What Are Quartz & Granite?


Granite is a genuine quarried rock that is cut from a quarry rock face in a huge block, much like sandstone or marble. This block is delivered to the quarry's manufacturing facility, where it is divided into substantial slabs (sort of sliced, like a loaf of bread- see image).

After being polished on one side, these single slabs are reinserted into the block in the same order (in sequence so they match). After that, we and our suppliers receive the freshly cut blocks for resale.) The single "slabs" from a block are ultimately shaved down in size and shape to become the kitchen worktops installed in the homes of our customers.


A form of gemstone comprised of silica and oxygen is called quartz. Crushed quartz is combined with resin in quartz worktops in a 93% quartz to 7% resin and colouring pigments ratio. Quartz slabs are produced in an enormous array of patterns and colours. Here are the fundamental steps in making it.

The raw components are first combined after being fed into mixers. After that, the mixture is put into a mould and cut into slab-sized pieces. The slab is then carried to the curing kiln and heated after being compressed using a specific vacuum and vibration technique under a pressure of 100 tonnes. The ultimate strength and solidity of quartz slabs come from this last stage of the manufacturing process. Then, slabs are calibrated, gauged, and polished to a flawless finish. There are a variety of surface finishes available, including suede, polished volcanic, and more, depending on the maker.

Quartz Surfaces Pros

  • Granite countertops tend to be more durable than quartz countertops, which also have the advantage of being more flexible. They are more suited for longer worktop lengths because of this, particularly if they feature sizable cutouts for sinks and stoves.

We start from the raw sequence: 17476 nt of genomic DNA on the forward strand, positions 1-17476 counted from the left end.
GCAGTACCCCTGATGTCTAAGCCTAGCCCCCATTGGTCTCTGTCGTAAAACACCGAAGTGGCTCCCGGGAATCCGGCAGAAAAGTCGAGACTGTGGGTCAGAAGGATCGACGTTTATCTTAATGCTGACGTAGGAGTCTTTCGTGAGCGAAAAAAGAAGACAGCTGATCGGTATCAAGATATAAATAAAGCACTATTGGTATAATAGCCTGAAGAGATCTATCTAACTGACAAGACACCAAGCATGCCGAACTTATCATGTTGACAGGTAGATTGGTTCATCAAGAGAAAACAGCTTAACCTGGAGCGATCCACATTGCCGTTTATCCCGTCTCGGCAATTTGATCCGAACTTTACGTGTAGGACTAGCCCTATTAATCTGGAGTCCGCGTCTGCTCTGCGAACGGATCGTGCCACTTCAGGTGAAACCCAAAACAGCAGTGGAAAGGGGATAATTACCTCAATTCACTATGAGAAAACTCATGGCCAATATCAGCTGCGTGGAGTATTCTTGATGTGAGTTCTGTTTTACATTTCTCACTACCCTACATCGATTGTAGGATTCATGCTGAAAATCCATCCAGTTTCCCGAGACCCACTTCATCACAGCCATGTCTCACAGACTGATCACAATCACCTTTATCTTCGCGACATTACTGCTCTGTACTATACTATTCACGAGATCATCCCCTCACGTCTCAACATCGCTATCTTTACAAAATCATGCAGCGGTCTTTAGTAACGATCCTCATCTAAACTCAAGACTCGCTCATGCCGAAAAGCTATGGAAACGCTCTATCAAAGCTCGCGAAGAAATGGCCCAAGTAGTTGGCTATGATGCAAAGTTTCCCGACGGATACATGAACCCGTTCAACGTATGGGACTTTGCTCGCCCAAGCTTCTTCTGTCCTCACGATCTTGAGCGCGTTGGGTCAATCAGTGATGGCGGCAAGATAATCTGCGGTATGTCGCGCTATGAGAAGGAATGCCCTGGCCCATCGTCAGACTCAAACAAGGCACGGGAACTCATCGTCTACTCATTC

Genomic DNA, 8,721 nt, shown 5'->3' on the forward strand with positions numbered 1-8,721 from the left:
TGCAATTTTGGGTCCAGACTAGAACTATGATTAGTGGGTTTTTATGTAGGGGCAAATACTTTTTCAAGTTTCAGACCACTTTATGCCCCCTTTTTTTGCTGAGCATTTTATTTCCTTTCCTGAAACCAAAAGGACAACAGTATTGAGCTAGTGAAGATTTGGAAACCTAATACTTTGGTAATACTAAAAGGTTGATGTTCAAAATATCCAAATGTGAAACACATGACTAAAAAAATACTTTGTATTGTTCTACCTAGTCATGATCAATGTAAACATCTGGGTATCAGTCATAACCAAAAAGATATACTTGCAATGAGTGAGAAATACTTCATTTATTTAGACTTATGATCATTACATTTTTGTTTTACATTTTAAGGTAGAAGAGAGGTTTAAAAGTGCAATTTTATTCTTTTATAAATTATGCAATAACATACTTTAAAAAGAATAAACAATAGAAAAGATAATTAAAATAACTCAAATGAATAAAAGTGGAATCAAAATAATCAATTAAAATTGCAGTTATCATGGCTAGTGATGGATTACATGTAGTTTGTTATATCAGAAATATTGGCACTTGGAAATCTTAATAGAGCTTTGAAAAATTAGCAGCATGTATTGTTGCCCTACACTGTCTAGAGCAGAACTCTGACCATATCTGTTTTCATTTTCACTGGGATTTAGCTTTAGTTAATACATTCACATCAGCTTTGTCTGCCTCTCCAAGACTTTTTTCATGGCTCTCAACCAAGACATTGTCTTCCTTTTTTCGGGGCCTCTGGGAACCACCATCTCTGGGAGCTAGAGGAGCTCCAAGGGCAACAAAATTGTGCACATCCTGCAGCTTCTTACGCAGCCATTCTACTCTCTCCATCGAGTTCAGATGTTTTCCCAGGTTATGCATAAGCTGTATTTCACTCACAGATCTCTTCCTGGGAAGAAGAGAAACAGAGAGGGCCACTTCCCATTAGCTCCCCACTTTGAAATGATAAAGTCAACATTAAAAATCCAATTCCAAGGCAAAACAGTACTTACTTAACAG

• Additionally, working with quartz is typically simpler when it comes to installation.
  • Quartz is non-porous and never needs to be sealed. A practically maintenance-free material option for countertops is quartz.
  • Although quartz is exceedingly strong, it cannot be said to be indestructible. Dropping a glass of wine on it only requires a fast clean up because it is highly stain-resistant.
  • Quartz comes in a wide range of hues and varieties. You can choose from a variety of basic, extremely contemporary colours that aren't offered in granite.


  • Quartz's polished surfaces don't look as glossy as granite's.
  • Granite worktops typically cost the same as or less than group 1 or group 2 quartz, keeping prices down.
  • Granite has a more diversified, bright, and distinctive pattern and colour palette than quartz.
  • There are no two identical pieces of granite, so your surface will be distinctive from everyone else's.
  • Granite is more heat-resistant than quartz, and while it isn't impervious to severe heat, it can withstand far more heat than quartz before suffering damage.

  • Granite slabs can frequently be used to make more worktops than quartz slabs because they are typically larger. (keeping expenses even lower)
  • Granite may be utilised outside for a long time without suffering negative impacts from weathering.
  • Quartz still lacks the prestige of granite (although quartz is catching up)
  • Granite's inherent properties, like its granular or patterned structure, make repairs for chips typically simple, successful, and well-hidden.